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All the little pieces, p.4
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       All the Little Pieces, p.4

           Jilliane Hoffman

  Faith’s blood turned to ice. There was somebody out there.

  It was still dark, but she couldn’t hear the rain any more. She wondered if she was dreaming, if this was all part of a dream. Her hand hesitantly moved over the driver’s side window, gingerly wiping away the fog with her fingertips. The glass was cold. And wet. Water ran down her palm and up the sleeve of her silk blouse, making her shiver.

  Something did not feel right. Something was very, very wrong.

  She pressed her face up to the glass to see what was outside.

  And the real nightmare began.


  The girl stood there, her palms pressed flat against the window. Strands of long, dark hair were stuck to her face and neck; a blue leopard-print bra was visible through her dirty, wet T-shirt. Costume dragonfly earrings dangled from her ears. She stared at Faith with deep-set brown eyes that were streaked with heavy black eyeliner that had run down her cheeks. She put her face up to the window, her cracked lips touching the glass. ‘Help me!’ she said in a raspy voice. Katy Perry crooned on the radio.

  Faith jumped back in her seat, smashing her hip into the center console. She looked around the car, but all the windows were fogged. She had no idea what else or who else was out there.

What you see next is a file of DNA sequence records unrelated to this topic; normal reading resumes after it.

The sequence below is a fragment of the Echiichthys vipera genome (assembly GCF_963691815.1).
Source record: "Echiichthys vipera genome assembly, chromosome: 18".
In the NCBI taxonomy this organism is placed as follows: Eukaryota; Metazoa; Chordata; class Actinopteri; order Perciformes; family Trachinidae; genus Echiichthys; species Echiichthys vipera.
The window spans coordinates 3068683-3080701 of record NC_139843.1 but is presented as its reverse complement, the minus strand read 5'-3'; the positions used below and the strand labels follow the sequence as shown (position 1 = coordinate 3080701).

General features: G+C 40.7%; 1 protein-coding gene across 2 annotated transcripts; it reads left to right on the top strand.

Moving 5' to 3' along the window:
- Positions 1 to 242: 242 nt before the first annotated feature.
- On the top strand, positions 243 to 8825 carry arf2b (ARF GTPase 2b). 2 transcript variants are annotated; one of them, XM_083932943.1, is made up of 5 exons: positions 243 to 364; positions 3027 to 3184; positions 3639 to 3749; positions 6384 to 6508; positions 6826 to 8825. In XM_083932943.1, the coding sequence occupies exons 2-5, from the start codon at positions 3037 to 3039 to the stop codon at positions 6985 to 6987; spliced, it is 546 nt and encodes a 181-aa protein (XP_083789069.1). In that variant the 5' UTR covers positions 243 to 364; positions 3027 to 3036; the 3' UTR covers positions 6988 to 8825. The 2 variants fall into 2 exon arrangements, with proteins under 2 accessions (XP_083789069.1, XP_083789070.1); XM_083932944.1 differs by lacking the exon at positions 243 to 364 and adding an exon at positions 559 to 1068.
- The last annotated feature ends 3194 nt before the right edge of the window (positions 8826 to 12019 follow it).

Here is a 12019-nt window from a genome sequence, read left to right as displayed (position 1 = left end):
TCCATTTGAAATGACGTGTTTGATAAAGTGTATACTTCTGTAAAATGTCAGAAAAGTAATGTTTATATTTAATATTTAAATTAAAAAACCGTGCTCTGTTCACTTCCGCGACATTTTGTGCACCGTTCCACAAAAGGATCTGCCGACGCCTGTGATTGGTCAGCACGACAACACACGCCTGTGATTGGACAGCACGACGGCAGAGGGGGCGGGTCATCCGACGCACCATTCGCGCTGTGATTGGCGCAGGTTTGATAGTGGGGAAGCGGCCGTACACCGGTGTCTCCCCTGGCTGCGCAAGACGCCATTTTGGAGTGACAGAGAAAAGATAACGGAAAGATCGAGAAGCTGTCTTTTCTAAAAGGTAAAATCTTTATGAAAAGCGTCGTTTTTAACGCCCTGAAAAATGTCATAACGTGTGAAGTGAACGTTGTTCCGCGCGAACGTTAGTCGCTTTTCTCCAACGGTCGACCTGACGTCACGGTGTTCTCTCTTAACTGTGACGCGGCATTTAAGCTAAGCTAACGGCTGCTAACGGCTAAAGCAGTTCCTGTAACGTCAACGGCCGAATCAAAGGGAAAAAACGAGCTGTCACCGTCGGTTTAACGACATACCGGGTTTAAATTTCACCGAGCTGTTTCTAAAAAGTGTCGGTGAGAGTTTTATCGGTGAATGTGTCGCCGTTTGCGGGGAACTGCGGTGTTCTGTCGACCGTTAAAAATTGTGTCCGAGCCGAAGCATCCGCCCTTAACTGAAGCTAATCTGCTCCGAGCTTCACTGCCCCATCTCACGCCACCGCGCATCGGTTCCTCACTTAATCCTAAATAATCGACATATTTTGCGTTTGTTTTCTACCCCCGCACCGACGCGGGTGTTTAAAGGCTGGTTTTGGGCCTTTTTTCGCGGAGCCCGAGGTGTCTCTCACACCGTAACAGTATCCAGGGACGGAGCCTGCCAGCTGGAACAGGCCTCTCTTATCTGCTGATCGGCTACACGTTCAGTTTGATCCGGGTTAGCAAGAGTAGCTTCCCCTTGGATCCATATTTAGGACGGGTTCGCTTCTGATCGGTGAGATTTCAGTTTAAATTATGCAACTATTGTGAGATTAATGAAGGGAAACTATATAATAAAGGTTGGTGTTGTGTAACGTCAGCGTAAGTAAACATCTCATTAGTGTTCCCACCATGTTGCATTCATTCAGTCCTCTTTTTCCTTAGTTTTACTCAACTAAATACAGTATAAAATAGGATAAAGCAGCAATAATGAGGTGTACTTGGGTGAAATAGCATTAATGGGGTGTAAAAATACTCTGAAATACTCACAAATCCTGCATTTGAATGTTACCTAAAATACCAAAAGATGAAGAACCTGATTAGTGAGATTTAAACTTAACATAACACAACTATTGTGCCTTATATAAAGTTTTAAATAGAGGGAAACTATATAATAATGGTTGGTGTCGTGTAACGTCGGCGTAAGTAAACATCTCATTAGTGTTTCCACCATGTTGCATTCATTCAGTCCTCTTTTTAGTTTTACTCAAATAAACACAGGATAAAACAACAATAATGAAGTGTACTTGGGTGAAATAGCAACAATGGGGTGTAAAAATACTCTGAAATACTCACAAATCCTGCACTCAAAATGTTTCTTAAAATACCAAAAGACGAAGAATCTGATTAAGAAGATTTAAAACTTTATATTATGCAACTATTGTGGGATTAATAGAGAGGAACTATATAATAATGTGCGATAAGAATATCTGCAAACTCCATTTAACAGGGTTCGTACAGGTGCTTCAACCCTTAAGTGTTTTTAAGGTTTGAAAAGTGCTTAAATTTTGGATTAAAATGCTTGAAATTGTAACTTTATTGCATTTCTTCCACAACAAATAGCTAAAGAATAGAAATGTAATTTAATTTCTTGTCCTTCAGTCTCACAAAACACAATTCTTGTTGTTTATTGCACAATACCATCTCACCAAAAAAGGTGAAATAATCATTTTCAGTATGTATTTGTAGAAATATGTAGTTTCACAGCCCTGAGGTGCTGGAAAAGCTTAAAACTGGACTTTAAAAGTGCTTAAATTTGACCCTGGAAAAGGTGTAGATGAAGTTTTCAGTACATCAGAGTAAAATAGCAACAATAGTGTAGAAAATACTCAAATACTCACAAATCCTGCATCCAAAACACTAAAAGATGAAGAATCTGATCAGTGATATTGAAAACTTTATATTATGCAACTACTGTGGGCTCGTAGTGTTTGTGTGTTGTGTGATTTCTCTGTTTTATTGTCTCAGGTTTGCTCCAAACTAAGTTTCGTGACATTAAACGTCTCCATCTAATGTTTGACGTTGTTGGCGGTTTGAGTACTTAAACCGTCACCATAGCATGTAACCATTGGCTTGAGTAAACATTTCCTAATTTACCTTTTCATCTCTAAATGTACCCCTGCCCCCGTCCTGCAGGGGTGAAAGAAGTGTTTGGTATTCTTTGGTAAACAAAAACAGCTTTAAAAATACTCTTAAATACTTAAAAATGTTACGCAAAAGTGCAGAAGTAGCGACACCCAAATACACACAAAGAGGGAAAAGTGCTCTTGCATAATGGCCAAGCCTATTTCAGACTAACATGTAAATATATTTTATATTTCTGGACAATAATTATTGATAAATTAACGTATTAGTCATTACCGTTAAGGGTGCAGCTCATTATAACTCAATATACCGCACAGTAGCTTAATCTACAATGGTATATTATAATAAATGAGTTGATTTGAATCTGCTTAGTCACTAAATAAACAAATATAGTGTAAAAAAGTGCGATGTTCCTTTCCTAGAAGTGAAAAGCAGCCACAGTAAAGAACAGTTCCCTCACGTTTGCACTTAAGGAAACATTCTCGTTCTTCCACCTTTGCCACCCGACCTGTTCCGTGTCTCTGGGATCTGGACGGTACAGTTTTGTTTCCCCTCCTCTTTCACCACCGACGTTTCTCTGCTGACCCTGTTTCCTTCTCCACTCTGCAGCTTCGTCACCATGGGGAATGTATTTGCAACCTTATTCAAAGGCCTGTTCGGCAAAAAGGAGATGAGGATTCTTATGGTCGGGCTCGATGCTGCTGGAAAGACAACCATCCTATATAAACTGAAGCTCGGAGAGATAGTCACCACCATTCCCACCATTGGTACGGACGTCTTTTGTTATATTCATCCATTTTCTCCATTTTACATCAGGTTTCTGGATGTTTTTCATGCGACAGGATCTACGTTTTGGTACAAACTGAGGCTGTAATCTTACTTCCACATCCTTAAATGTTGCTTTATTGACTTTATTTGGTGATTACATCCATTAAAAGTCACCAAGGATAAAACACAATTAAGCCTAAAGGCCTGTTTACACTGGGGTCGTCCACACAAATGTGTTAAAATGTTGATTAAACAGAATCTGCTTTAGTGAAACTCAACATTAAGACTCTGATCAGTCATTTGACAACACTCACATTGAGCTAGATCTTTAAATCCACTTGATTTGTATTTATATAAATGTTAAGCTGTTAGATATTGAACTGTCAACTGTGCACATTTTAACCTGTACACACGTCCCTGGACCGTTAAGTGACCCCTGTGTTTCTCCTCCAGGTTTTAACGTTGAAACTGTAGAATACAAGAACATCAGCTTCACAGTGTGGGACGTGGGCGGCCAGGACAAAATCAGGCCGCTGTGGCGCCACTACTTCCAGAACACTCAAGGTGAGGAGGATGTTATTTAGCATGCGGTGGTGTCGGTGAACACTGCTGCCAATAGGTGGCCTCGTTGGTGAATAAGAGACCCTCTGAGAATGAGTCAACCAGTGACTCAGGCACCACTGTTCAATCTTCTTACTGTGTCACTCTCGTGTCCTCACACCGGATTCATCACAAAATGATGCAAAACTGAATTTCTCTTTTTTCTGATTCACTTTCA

The girl turned to look behind her. Strands of her wet hair whipped against the window. Then she looked back at Faith and slapped the glass again. Her palms were filthy. ‘Hurry! Damn it! You have to let me in!’

  She wasn’t screaming. She wasn’t yelling, either. She was talking excitedly, but in a hushed, croaky voice. Faith moved off the center console where she was perched, and wiped the whole window with her sleeve to get a better look at what was outside. The girl’s face was inches from her own; she could see the diamond stuck in the middle of her bottom lip, the tiny hoop in her nose. Two more silver hoops pierced an eyebrow. A line of blue star tattoos ran up the inside of her wrist, all the way to the elbow. On her neck was a tattoo of a pink heart wrapped in chains. ‘I … I … can’t,’ Faith stammered, shaking her head.

  The girl made a squealing sound. ‘He’s coming!’

  A man dressed completely in black suddenly appeared beside her, like a vampire who materializes out of a thick fog. He had shoulder-length dark waves that clung to a chiseled, bony face carpeted in gruff that was well past a shadow and not quite a full-on beard. He was slender and tall – much taller than the girl. His long fingers found her tiny shoulder, swallowing it whole, and he pulled her to him. She stumbled back, almost falling, but he caught her before she could. Then he spun her around and bear-hugged her. Her feet dangled in the air behind her when he lifted her up. Faith saw that she was barefooted; her feet, too, were filthy. The man dipped her and kissed her hard on the lips. Then he looked over at Faith and grinned.